FIGURE 4-2 Evaporation rates of different types of oil at 15ºC (adapted from Fingas, 2000).

lower in the water column, showing different drag with respect to the wind. Oils will generally take up water once spilled at sea, but emulsions may not always form. Water can be simply “entrained” by the oil due to viscous forces, without forming a more stable emulsion. Thus, emulsification also has significant effects on the choice of oil spill recovery methods.

In the late 1960s, Berridge et al. (1968) were the first to describe emulsification in detail. They measured several physical properties and described the emulsions as forming because of the presence of asphaltenes and resins. After these studies, there was little emphasis on the causes of emulsion formation. Mackay et al. (1982) hypothesized that emulsion stability was due to the formation of a film in oil that resisted the coalescence of water droplets; however, this work was used largely for modeling, and not for understanding, the process. Several studies have shown that water is stabilized in oil by two forces: viscous and elastic forces resulting from the interfacial action of resins and asphaltenes. This stabilization was noted as early as the 1970s when formation of emulsion correlated with the oil (Fingas et al., 1996). Only in the 1990s did studies show the effects of composition and propose clear reasons for water-in-oil emulsions. A significant factor in defining mechanisms and other characteristics of emulsions has been the development of analysis techniques for them. Sjöblom et al. (1999) have been instrumental in conducting studies on the formation of emulsions, focusing on the emulsions associated with oil production. Methods were developed to use radio-frequency conductivity to study emulsions. This group also used a Langmuir trough to show that asphaltenes formed barriers of greater strength than those formed by resins.

BOX 4-1 T/B North Cape Barge Spill, Rhode Island

On January 19, 1996, the tug Scandia caught fire while towing the tank barge North Cape. The tug and tow were abandoned and storm-force winds pushed the Scandia ashore at the Trustom Pond National Wildlife Refuge, 3 miles west of Pt. Judith, Rhode Island. Approximately 2,850 tonnes (828,000 gallons) of home heating oil were released from the barge over a two-day period (Michel et al., 1997). Oil spread over a large area and throughout the water column, resulting in a fishing closure for approximately 250 square miles of Block Island Sound and seven coastal ponds that lasted nearly five months (Mauseth et al., 1997). This spill highlighted the conditions that occur when a light oil is released under high-wave-energy conditions, resulting in very high loading of a refined oil directly into the water column immediately after release. Thus, there was little time for traditional oil weathering processes to occur, whereby the toxicity of the oil is reduced by evaporation of the lighter, more toxic components. Two types of home heating oil were spilled, containing 3 and 6 percent polynuclear aromatic hydrocarbons (PAH), dominated by the 2- and 3-ringed PAH. An estimated 80 percent of the initial release of 700,000 gallons during the storm was physically dispersed into the water column and 12 percent evaporated in the first eight hours after each discharge. Only 10 percent of the oil was estimated to remain on the water surface in the form of sheens after the first 24 hours. Dissolved and dispersed oil concentrations in the water column reached 1-6 parts per million (ppm) total PAH. The dispersed oil droplets resurfaced during calm periods, leaving the dissolved fraction behind. The plume of dissolved oil moved along and offshore, significantly affecting benthic resources. In contrast, very little oil stranded on the shoreline, with relatively small impacts on marshes and intertidal communities, and no shoreline cleanup was necessary.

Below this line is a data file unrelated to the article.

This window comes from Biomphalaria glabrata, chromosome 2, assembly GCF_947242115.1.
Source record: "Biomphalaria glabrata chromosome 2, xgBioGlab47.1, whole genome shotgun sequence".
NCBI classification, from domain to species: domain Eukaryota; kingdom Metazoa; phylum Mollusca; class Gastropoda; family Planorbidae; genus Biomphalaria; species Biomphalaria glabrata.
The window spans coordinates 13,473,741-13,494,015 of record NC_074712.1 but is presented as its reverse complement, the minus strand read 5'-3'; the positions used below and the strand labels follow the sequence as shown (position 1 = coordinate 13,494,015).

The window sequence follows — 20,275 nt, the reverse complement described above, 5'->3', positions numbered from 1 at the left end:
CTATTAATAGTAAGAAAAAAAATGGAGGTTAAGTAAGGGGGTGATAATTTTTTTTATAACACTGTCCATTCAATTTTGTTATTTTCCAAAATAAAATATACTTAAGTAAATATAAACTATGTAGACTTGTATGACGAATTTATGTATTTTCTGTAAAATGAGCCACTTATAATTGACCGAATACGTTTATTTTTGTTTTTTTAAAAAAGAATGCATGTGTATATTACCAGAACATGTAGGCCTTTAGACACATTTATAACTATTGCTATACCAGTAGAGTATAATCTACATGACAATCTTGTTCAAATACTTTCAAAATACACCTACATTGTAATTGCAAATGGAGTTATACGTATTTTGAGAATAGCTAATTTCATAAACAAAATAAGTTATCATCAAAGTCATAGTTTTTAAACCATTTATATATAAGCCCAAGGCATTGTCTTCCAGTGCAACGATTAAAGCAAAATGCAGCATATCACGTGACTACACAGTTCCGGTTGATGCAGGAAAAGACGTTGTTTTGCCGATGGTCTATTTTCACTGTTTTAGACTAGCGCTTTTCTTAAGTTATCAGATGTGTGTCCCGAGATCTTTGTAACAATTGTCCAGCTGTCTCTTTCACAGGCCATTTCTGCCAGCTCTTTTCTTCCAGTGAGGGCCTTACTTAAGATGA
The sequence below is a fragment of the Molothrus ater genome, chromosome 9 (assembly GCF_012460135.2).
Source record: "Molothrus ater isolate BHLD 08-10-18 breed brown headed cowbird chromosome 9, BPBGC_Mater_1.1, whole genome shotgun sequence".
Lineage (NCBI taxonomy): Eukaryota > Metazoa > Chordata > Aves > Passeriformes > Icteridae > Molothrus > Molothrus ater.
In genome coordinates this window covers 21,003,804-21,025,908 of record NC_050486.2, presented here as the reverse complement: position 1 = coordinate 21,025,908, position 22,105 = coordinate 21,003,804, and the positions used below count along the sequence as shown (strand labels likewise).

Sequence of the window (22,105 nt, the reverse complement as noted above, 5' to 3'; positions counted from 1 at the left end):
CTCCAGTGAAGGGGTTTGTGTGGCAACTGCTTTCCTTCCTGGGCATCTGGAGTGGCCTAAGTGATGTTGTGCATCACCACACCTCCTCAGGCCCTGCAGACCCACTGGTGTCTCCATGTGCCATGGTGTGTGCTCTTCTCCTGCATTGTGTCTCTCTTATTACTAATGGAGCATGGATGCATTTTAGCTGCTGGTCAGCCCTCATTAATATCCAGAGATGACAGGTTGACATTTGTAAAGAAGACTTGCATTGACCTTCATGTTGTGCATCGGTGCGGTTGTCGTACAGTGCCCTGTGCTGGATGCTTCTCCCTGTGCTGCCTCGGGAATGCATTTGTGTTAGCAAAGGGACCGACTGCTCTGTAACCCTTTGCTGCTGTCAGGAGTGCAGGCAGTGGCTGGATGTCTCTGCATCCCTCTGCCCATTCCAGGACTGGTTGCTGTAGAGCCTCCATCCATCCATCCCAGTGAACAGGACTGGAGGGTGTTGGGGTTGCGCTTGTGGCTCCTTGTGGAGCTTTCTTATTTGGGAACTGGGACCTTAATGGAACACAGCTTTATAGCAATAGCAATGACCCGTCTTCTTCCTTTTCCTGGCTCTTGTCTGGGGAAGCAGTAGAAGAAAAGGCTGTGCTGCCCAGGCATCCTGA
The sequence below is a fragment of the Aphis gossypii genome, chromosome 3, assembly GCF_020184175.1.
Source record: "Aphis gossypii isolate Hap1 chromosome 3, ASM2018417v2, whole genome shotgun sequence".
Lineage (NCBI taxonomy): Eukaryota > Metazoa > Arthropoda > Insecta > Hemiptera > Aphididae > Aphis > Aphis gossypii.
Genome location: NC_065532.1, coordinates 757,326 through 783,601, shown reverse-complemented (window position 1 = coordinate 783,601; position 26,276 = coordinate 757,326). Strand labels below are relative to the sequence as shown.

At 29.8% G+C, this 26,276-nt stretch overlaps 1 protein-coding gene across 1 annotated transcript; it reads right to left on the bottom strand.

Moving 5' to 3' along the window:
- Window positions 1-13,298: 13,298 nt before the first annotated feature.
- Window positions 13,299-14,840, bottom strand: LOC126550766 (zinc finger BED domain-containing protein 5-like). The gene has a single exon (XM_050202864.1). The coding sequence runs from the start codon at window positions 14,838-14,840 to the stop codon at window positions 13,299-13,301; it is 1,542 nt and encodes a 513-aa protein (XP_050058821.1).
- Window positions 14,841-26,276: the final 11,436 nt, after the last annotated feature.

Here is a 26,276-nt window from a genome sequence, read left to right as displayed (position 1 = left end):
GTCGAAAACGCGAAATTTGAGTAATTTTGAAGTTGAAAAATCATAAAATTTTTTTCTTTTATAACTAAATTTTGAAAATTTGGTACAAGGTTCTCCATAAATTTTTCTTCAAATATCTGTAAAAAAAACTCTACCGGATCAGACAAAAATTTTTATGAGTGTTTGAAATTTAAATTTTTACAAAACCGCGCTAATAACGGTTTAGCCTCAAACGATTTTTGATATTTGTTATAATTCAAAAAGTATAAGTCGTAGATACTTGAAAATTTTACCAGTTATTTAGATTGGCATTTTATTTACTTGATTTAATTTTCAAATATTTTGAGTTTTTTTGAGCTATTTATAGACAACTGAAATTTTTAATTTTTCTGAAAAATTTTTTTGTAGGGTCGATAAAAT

Nearshore benthic resources were greatly impacted, with estimated mortality of 9 million lobsters (mostly juveniles), 19.4 million surf clams, 7.6 million rock and hermit crabs, 4.2 million fish, and 2.8 million kilograms of amphipods and worms (NOAA et al., 1998). The extent of impacts to benthic resources was a function of the richness of the nearshore habitat, particularly for juvenile lobsters and surf clams, as well as the very cold conditions during the spill (water temperatures were 4ºC). Acute mortality of benthic organisms in the salt ponds, particularly amphipods, was also estimated to be high. There were no population-level impacts on winter flounder adults who were present and spawning in the ponds at the time of maximum exposures, nor were there any growth or survival impacts for young-of-the-year winter flounder in the ponds that year.

Wildlife directly affected by the spill were seabirds and waterfowl in wintering grounds in nearshore marine waters. Of the 114 live birds collected, all but 9 died or were euthanized. The very cold conditions during the spill decreased the survival rate. Total bird mortality was estimated to be 2,300 birds (Sperduto et al., 1998). Piping plovers showed reduced productivity the breeding season after the spill (NOAA et al., 1998). The rapid weathering of the light refined oil and the absence of mixing with fine-grained sediment limited ecological impacts to short-term toxic effects on both water column and benthic resources.

The National Academies | 500 Fifth St. N.W. | Washington, D.C. 20001
Copyright © National Academy of Sciences. All rights reserved.
Terms of Use and Privacy Statement